Put the peel in a large stock pot with cold water. (Use at least 1 litre of water for every 250g of peel.) Bring to the boil. Simmer for about 20 minutes. Drain, rinse and repeat the process. The peel should be tender. If it is not, repeat the process and cook for longer period until the peel is tender.

Quick Method for making candied peel

250 g fresh peel
250 g sugar
600 ml water
3 tbp liquid glucose

Prepare the peel as described.

In a large heavy saucepan over moderate heat, dissolve the sugar and liquid glucose in the water. When the syrup is simmering, add the drained peel. Simmer the peel in the syrup until there is only a small amount (around 125 ml) of syrup remaining and the peel is shiny and translucent. Care needs to be taken towards the end of the process to prevent burning: stir frequently and lower the heat.

Drain the peel in a colander.  Spread in single layers on wire racks. Leave the peel to dry in a cool airy place until the peel is firm and only slightly sticky. If you have a food dehydrator, spread the peel in single layers on the racks and dry at the lowest temperature setting overnight until the peel is firm and only slightly sticky.

Store the candied peel in an airtight container if not using immediately.

Home-made candied orange peel. Photo by Siu Ling Hui
Home-made candied orange peel. Photo by Siu Ling Hui

Slow ("Proper") Method for making candied peel

1 kg fresh peel, prepared for candying
900 g granulated sugar
180 g liquid glucose (1st addition)
370 g liquid glucose (2nd addition)
1 litre water

Day 1:
Prepare the peel.

In a large stock pot over moderate heat, make a syrup with water, sugar and 180 g liquid glucose. Bring to the boil and add prepared peel. Bring the syrup back to the boil. Lower the heat, cover the pan and gently simmer covered cook for 10 minutes. Leave to stand one day, covered.

Day 2:
Remove the peel from the syrup using a slotted spoon or meshed skimmer and place in a colander set over a bowl. Bring the syrup to the boil and concentrate it by rapid boiling until it reduces to 1 litre. [Tip: An alternative to having to pour to syrup out of the pot to determine whether it has been reduced to 1 litre is to use a dry wooden chopstick as a 'water mark'. On Day 1 put a dry chopstick into the pot of water before you add the sugar and liquid glucose. Mark the chopstick at the point which equates to 1 litre of water in the pot. Use this 'water mark' to check whether your syrup has reduced to 1 litre on Day 2.]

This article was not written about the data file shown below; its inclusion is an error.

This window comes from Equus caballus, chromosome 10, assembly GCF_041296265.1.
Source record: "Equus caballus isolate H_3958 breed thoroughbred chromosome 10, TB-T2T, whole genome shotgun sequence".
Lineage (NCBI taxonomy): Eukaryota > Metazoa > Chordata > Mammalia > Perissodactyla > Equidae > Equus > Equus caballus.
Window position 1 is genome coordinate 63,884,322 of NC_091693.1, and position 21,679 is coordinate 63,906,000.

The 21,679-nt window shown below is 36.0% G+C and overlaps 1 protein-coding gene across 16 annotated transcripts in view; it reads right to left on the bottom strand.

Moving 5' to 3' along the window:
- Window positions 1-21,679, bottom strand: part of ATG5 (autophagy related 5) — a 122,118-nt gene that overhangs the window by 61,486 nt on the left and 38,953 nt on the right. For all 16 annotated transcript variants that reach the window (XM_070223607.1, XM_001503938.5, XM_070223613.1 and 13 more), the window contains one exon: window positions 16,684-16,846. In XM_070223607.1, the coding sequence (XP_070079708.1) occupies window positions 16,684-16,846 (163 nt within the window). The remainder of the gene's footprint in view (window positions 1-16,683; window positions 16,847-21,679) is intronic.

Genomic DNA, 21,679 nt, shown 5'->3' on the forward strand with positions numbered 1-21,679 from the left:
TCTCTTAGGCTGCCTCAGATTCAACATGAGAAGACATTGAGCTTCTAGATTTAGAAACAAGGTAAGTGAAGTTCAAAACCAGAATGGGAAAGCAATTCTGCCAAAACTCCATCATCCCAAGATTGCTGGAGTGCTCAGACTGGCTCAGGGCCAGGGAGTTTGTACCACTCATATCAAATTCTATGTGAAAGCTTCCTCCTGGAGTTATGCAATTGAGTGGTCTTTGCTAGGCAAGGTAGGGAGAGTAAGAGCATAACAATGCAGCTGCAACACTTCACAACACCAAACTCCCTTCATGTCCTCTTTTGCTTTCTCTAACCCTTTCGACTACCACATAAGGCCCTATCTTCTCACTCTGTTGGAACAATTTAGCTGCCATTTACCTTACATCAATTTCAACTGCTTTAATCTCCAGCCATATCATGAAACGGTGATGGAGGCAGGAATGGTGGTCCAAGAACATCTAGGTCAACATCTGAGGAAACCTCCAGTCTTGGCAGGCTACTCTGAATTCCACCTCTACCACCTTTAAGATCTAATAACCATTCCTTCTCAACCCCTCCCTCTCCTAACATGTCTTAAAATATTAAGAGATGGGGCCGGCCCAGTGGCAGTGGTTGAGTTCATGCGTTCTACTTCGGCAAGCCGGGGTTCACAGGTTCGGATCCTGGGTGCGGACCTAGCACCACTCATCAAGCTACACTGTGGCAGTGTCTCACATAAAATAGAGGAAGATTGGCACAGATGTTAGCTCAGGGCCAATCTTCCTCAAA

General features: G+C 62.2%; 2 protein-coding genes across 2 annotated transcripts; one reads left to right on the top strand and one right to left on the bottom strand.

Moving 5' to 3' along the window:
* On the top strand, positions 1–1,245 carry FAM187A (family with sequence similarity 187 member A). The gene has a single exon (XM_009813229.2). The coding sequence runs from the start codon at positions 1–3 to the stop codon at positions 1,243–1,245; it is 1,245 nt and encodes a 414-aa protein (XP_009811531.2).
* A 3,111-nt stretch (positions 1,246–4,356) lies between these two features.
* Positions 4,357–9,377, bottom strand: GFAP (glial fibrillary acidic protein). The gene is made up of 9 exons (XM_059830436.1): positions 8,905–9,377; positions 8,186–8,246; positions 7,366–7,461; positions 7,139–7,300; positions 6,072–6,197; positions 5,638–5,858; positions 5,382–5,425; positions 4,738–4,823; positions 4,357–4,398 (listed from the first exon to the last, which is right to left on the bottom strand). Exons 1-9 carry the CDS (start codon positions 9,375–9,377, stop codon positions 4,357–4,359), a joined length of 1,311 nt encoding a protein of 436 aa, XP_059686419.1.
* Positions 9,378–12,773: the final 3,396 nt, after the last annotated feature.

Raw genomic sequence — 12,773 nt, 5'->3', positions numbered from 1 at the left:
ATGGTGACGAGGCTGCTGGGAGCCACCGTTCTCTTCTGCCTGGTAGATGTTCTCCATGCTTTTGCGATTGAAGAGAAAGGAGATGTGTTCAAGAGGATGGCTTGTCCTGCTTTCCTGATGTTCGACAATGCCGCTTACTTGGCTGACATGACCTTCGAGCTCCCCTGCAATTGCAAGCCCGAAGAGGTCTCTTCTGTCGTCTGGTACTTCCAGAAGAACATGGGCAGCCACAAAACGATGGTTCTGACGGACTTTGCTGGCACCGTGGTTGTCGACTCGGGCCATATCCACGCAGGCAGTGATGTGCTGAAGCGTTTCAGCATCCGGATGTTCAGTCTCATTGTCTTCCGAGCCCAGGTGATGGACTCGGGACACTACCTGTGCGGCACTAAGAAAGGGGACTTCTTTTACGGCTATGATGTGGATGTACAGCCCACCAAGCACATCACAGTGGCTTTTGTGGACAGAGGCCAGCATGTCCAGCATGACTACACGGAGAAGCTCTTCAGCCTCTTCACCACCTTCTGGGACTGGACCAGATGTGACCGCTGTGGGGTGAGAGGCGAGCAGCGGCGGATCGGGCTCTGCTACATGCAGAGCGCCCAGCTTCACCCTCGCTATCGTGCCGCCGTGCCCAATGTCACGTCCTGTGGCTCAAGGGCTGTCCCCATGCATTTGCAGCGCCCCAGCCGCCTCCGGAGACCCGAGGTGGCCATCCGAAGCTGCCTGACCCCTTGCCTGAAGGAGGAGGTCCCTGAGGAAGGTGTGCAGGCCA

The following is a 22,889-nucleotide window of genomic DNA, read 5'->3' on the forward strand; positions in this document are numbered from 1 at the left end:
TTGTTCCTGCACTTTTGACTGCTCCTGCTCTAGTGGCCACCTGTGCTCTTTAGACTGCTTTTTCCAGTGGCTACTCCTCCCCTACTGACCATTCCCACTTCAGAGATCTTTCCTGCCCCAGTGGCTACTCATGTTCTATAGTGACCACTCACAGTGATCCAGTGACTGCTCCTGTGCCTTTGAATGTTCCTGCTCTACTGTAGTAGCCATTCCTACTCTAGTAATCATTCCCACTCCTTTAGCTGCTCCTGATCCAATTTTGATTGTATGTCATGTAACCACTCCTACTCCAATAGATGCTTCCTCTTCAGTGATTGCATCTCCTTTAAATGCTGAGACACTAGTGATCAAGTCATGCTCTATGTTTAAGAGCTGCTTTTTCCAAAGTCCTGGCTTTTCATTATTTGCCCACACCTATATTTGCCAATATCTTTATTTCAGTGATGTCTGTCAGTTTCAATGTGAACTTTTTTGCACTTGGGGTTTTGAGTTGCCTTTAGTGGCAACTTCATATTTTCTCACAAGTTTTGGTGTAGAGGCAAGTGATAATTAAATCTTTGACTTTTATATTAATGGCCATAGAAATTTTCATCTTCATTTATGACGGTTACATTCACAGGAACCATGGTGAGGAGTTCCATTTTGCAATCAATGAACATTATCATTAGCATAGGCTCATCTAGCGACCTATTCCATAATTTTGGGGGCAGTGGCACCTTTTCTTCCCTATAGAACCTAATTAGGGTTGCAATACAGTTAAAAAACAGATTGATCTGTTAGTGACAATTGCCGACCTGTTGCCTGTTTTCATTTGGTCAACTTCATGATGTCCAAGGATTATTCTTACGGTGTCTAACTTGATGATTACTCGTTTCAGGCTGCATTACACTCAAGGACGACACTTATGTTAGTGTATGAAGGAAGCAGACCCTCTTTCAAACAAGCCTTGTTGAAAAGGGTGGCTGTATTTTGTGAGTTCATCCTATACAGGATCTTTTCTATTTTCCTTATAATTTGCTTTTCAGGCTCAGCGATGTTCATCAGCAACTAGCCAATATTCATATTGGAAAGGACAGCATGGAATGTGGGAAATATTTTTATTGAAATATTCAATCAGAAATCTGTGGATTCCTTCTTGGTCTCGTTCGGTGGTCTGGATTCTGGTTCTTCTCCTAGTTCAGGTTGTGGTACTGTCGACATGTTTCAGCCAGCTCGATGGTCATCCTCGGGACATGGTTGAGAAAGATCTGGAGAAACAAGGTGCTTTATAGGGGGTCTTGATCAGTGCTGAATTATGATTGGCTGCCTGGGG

Whilst the syrup is reducing, add any drained syrup collected in the bowl back to the pot. When the syrup has reduced to 1 litre, return the drained peel back to the syrup. Bring to the syrup back to the boil and leave to boil, uncovered, for 3 minutes.

Day 3:
Remove the peel from the syrup as per the instructions in Day 2. Stir in the 370 g liquid glucose and bring the syrup back to the boil. As in Day 2, add any drained syrup collected in the bowl back to the pot whilst it comes back to the boil. Boil the syrup until it reaches 103ºC. Return the peel to the syrup and boil, uncovered, for about 3 minutes. The syrup should be 103ºC during this cooking time. Set aside, covered, for a day.

Day 4:
Repeat the process of removing the peel from the syrup and bringing the syrup to the boil again. Once the syrup reaches 105ºC, add the peel and boil, uncovered, for about 3 minutes. The syrup should be at 105ºC during this cooking time. Set aside, covered, for 2 days.

Day 6:
Repeat the process of removing the peel from the syrup and bringing the syrup to the boil again. Add the peel and cook, uncovered, until the syrup reaches 107ºC. Set aside, covered, for 1 day.

Day 7:
Bring the syrup and peel to boiling point over moderate heat. Remove the peel from the boiling syrup to a large colander. Leave the peel to stand in the colander until it is thoroughly drained of syrup.